I was so torqued I couldn't watch any more of what Boehner said in response, which should have been "the President is lying", but if seniors miss any checks, or any of the other priority payments are NOT made, then I certainly hope the GOP makes that crystal clear to Americans. It would be inexcuseable.

I figured Boehner was at least on all the other non-Fox news feeds, and he had the opportunity to put the real talking points out there: We are operating as a federal government making all the same mistakes that drove individuals to bankruptcy, foreclosure, crisis ... why? and, we HAVE sent budgets to Obama, and some sound ideas, and they've been vetoed.  

By Blogger Georgfelis, at Wed Jul 27, 10:42:00 AM:

"Obama doesn't want a House bill to pass." I would add “In the Senate” The Dems have gone absolutely insane, they demand we increase taxes in the middle of a recession and no amount of logic can sway them from their idiocy. Lemmings.

I put the odds of seniors missing a check at 0.000001%. Those old people not only vote, but volunteer, serve at polling places, and donate.

And sadly, I have to agree. A US downgrade won't result in a selloff of Treasuries. Our government debt market is screwed, but just about everybody else's is screwed worse.

I have to hand it to the Republicans, not only does it appear they have grown a spine, but they have kept their tempers while negotiating with the worse set of immature idiots short of Hollywood Actors.  

By Blogger darovas, at Wed Jul 27, 01:23:00 PM:


By Blogger Diogenes, at Wed Jul 27, 10:19:00 PM:

Baseline budgeting is the problem. Each governmental agency is allowed to increase spending in following years based on current levels, some set 7% others 10% and so on, regardless of the rate of inflation, the cost of competitive goods and services or indeed whether the programs have outlived their purpose.
Baseline budgeting is designed to achieve at least two objectives: provide funds to expand programs or increase available funds for compensation of government employees without taxpayer approval.
This corrupt practice is solely for the purpose of reelecting incumbents, not unlike the problems seen in Wisconsin and other states.
I suspect this all began when President Kennedy authorized unionization of Federal employees.  

By Blogger Miss Ladybug, at Wed Jul 27, 10:59:00 PM:

I also keep hearing that "entitlements can't be touched". But I also hear that "one Congress cannot bind a future Congress from acting/not acting". In my mind, those two ideas are in direct conflict. Why are entitlements "untouchable" "mandatory" spending when one Congress cannot bind a future Congress from doing something? Entitlements are the real problem, and we HAVE to fix it. We can't ignore the elephant in the room because it was deemed at some point to be "mandatory spending"....  

By Blogger nun, at Thu Jul 28, 12:09:00 AM:

The son's often take over for the retiring father in this entrepreneurial enterprise I am involved in. Sadly the genetic gun seldom strikes as accurately in the successor's case and the son, as he learns the business, ( while buoyed with the proverbial silver spoon in the alimentary canal),enjoys the respect meticulously built by his father for quite a long time. The son may even believe that he possesses equal talent to his parent, ( he may but due to the different upbringing I.E. said silver utensil he can't use it properly). Thus we suffer the quirkiness of the Democrat today who believes in his usually well educated, little heart that America can keep printing money this way due to the special relationshipss built transaction by transaction over time by relative giants in world finance. The world is not in the recession that it was, has less stake in our future than it did, and controls us more than even a decade ago. Watch out Lilliputians,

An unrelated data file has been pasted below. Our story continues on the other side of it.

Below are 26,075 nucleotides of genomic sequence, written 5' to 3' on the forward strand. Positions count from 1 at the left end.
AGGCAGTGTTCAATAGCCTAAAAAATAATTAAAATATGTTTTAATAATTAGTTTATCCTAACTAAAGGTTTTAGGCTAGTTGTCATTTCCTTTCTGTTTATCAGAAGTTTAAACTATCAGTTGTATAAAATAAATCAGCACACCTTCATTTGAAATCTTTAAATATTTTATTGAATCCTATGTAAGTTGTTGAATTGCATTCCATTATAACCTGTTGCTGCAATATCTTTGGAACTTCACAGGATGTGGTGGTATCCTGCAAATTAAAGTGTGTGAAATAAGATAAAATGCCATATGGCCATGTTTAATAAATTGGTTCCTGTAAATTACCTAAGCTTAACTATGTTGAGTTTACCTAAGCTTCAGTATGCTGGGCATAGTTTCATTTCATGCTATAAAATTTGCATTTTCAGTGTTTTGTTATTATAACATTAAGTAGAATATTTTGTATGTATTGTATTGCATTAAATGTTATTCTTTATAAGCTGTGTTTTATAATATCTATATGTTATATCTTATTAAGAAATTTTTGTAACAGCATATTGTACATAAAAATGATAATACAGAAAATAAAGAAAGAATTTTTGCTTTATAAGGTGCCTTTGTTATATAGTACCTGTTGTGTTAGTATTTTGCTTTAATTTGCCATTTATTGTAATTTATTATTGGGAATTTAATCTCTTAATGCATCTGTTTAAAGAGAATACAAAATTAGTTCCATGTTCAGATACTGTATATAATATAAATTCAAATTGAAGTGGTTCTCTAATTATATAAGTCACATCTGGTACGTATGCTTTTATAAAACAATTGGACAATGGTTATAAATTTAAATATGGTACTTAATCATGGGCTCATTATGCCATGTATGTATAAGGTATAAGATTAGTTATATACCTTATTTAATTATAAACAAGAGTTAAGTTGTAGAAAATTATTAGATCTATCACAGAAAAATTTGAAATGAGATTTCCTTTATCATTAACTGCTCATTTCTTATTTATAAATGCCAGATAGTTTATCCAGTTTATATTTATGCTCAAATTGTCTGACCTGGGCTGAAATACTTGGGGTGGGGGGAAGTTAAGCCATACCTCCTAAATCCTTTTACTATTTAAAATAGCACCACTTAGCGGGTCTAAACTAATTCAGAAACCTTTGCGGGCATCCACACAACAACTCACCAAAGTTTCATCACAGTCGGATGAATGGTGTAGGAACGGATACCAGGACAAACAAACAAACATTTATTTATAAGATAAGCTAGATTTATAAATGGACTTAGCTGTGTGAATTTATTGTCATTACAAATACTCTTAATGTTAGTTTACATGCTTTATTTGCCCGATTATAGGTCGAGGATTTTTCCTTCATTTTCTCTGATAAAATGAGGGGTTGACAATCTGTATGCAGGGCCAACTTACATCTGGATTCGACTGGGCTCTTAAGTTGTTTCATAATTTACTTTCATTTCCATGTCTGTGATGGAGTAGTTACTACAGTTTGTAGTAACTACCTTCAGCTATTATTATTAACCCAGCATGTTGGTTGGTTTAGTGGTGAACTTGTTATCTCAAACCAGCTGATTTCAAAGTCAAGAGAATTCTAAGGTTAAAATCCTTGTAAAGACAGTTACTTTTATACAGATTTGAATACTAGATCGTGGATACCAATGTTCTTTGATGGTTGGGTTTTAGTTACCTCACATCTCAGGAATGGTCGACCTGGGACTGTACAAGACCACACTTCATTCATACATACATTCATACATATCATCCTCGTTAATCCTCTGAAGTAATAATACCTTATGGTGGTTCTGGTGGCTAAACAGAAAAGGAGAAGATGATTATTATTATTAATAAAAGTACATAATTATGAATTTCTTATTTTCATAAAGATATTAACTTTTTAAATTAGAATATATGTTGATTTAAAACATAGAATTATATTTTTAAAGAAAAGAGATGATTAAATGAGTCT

your actions have grave consequense!  

By Blogger Noumenon, at Thu Jul 28, 07:27:00 AM:

I haven't seen that point about corporate debt ceilings elsewhere either. It's a good contribution.  

By Anonymous sirius, at Thu Jul 28, 12:57:00 PM:

There's really a very simple way to deal with this problem, and I'm frankly surprised to find the Democrats so much more clever on the issue than the freshman Republicans who can't seem to figure it out. What we do is, we print increasingly bigger amounts of money so we can spend even more.

Yeah, that's the ticket.  

By Anonymous Anonymous, at Thu Jul 28, 02:22:00 PM:

14 July 1776

Mr Madison and Co:

I am a resident of the colony of Mass and am deeply concerned, fearful, and distressed upon hearing of the document you recently signed in Philadelphia.

We must have compromise, dialogue, and high tea with His Majesty's representatives. If this does not happen I fear and expect that all we have built here in the New World will be destroyed. Heck, if you do not compromise even France will have nothing more to do with us.


Mit Newt Rockefeller the 4th  

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By Blogger Kurt, at Sat Jul 30, 10:53:00 PM:

Diogenes makes an excellent point about baseline budgeting being the problem. If the lamestream media would actually report the reality that all of these so-called "budget cuts" are, in fact, still increases (albeit smaller increases) over what was budgeted the previous year, I expect that the public opinion on this sham would change rather rapidly to support Cut, Cap and Balance. But of course, the lamestream media could never allow that to happen.  

By Anonymous Ignoramus, at Sun Jul 31, 08:04:00 AM:

"all of these so-called "budget cuts" are, in fact, still increases (albeit smaller increases) over what was budgeted the previous year"

Which is why -- even if a deal gets struck soon -- we still face the threat of a ratings downgrade.

O&Co have been making "not having to face this again in four months" a selling point. But our underlying fundamantal problems aren't going away.